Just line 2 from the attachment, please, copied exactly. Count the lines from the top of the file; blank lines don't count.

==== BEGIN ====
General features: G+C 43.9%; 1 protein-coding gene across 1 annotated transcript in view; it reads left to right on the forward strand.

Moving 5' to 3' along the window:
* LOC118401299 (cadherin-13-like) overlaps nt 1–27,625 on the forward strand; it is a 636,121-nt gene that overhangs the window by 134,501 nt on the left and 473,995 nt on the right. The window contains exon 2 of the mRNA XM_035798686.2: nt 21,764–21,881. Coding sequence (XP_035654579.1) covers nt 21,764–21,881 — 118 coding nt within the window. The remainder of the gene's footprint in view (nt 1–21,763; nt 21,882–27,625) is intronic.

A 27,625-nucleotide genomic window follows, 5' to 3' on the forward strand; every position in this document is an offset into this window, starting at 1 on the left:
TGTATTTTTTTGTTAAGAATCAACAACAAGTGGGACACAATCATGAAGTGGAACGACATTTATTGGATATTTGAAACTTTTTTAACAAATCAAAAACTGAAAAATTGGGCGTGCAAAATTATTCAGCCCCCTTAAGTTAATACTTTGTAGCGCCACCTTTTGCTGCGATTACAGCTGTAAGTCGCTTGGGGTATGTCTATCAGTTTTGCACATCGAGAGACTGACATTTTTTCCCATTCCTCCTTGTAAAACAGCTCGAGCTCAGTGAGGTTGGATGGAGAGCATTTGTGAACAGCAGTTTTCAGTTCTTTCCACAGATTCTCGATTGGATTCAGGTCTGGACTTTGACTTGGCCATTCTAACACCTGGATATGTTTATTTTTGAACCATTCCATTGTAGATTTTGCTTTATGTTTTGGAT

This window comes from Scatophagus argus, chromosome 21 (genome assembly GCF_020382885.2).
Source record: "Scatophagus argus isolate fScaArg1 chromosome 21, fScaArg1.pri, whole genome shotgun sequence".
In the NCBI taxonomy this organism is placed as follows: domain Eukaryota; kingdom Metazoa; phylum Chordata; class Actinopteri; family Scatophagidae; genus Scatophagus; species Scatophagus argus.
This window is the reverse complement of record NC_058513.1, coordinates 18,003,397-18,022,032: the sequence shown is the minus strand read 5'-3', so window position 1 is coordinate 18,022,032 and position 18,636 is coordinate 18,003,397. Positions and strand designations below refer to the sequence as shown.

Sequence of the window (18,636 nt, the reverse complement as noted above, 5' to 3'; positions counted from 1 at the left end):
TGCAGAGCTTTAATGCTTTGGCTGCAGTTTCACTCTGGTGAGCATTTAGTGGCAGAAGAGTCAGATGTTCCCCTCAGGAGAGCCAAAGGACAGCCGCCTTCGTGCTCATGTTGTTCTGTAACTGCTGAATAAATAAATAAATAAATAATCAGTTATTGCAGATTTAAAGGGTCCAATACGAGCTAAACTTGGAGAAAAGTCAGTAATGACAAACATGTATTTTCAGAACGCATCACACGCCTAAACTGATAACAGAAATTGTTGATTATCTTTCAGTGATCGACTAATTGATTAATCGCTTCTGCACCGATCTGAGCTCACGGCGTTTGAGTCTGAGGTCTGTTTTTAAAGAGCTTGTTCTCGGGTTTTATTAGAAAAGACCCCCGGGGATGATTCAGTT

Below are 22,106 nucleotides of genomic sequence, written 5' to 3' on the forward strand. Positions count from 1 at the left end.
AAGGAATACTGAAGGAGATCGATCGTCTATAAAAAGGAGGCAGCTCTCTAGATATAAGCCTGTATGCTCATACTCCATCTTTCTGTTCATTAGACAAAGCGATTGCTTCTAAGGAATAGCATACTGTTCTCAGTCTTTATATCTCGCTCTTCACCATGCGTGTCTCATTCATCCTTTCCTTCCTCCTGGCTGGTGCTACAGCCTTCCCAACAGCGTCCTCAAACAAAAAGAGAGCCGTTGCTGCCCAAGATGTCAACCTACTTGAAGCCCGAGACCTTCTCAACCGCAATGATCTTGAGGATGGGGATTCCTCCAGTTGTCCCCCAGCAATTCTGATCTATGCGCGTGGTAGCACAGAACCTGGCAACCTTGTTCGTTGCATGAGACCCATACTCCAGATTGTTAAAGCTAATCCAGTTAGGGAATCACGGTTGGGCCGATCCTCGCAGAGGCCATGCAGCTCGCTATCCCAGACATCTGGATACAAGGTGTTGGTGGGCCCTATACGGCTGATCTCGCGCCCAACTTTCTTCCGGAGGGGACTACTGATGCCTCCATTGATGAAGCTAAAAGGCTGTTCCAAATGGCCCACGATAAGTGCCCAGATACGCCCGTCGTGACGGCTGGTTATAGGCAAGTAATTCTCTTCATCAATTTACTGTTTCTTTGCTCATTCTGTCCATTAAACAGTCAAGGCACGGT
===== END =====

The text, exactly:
Moving 5' to 3' along the window: